Carlos María Solare travels to Dresden to hear the Kulturpalast concert on 18 May 2019
A proverbial citizen of the world, the Dresden-born cellist Jan Vogler lives alternately in the city of his birth and in New York, and has a Chinese wife (violinist Mira Wang). To celebrate this constellation of circumstances, he commissioned composers hailing from those parts of the world to write one movement of a cello concerto each, thus bringing together the three cultures that inform his life.
New Yorker Nico Muhly called his opening movement Cello Cycles, this title alluding to a series of recurring chords that form the colourfully orchestrated ground over which a busy solo part evolves. Sven Helbig hails from Dresden but his Aria is redolent of the soulful musings of Piazzolla. Zhou Long – Beijing-born but currently based in Kansas City – took his inspiration from the Tang dynasty poet Du Fu for the concluding, scherzo-like movement, which he called Tipsy Poet.
Performing on the 1707 ‘Fau, Castelbarco’ Stradivari, Vogler brought forth an impressively inclusive range of colours throughout the 30-minute concerto, which he has tentatively baptised Three Continents. Vogler inflected Zhou’s idiosyncratic combinations of pizzicato and glissando with multifarious nuances, while harmonics – as in the finale’s pentatonic motto – rang out most clearly. Both outer movements include extended cadenza passages (accompanied in the first one) that Vogler dispatched with the greatest aplomb. However, for all his technical prowess, what impressed most was the expressiveness he brought to Helbig’s heart-on-sleeve Aria, adorning its low-lying main motif with a warm vibrato and full, resounding chords. Conversely, the cello positively seemed to shriek during a shattering climax in the same movement which evoked the music of Giya Kancheli in its prominent use of bells and percussion.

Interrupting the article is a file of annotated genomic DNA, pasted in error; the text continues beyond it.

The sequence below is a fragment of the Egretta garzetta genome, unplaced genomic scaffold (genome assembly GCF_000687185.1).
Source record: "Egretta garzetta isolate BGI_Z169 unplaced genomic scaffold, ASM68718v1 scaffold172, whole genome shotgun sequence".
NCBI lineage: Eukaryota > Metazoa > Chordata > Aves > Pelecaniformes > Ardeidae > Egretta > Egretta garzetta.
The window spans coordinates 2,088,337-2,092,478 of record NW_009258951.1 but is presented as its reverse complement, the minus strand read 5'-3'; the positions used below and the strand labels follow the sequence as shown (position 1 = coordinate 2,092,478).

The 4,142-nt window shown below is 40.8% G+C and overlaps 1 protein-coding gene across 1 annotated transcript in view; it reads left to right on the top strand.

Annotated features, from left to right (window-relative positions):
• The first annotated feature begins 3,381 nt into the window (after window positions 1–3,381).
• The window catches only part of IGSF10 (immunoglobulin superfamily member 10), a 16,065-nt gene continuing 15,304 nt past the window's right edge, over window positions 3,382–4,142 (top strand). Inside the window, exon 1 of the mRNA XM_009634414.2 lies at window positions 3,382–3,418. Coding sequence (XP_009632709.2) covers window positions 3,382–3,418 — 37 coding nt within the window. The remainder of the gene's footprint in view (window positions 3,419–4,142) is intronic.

Vogler was backed to the hilt by the WDR Symphony Orchestra. The musicians shone in the very different sound worlds of the three composers – Muhly wrote exposed solos for the second desk players of both violin groups that were splendidly negotiated. The concert began with Field Guide by Bay Area composer Gabriella Smith, an attractive piece that has the strings indulging in all kinds of effects to replicate the sounds of nature. After the interval, Beethoven’s ‘Eroica’ Symphony was given a sprightly paced, classically proportioned reading.
Photo: Oliver Killig